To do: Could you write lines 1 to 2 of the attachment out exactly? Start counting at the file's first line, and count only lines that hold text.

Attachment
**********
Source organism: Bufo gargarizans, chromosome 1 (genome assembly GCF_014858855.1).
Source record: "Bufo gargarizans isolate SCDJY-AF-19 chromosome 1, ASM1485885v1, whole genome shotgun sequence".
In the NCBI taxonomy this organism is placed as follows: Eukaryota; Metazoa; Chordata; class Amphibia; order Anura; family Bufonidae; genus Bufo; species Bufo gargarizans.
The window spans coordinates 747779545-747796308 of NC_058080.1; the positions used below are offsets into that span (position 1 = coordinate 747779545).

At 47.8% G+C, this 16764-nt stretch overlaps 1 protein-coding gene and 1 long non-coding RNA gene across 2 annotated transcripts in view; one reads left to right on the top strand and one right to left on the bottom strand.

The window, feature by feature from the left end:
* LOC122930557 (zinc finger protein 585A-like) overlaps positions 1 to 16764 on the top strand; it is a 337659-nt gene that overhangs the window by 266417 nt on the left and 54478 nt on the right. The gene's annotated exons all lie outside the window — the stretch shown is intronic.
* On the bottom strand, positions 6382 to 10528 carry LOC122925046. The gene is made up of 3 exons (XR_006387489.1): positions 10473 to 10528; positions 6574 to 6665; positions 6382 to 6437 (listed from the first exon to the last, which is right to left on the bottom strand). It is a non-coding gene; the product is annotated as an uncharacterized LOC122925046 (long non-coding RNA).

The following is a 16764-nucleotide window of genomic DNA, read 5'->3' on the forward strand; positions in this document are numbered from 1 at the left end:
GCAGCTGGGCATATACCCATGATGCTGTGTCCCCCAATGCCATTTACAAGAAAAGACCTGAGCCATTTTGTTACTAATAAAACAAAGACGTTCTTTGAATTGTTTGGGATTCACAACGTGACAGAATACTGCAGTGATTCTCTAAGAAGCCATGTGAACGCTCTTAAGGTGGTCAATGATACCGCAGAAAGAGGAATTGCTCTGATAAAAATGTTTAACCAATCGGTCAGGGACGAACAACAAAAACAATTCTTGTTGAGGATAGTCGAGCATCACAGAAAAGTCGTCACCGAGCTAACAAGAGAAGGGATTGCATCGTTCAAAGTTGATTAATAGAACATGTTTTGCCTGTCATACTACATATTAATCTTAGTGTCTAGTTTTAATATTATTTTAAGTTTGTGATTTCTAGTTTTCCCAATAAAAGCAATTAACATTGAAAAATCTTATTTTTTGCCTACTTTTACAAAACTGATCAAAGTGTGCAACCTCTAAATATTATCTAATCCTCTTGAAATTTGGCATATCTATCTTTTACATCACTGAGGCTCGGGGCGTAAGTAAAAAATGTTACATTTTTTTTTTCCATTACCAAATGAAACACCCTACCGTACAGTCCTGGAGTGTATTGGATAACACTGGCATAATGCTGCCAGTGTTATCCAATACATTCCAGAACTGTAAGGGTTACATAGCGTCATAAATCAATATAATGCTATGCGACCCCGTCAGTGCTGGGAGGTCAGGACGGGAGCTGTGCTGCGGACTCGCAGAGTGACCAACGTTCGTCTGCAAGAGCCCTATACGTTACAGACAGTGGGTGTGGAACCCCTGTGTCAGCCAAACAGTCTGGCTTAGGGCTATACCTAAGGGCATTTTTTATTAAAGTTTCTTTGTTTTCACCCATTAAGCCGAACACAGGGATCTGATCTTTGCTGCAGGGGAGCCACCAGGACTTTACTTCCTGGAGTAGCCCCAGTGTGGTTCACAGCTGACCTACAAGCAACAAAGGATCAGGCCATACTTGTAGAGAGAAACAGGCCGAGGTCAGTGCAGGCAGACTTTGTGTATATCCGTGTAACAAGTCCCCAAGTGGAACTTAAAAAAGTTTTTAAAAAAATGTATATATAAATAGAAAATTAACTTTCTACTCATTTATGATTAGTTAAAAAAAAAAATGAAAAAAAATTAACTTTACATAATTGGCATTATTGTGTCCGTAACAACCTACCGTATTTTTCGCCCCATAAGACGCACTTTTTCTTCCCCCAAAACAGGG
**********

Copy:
Source organism: Bufo gargarizans, chromosome 1 (genome assembly GCF_014858855.1).
Source record: "Bufo gargarizans isolate SCDJY-AF-19 chromosome 1, ASM1485885v1, whole genome shotgun sequence".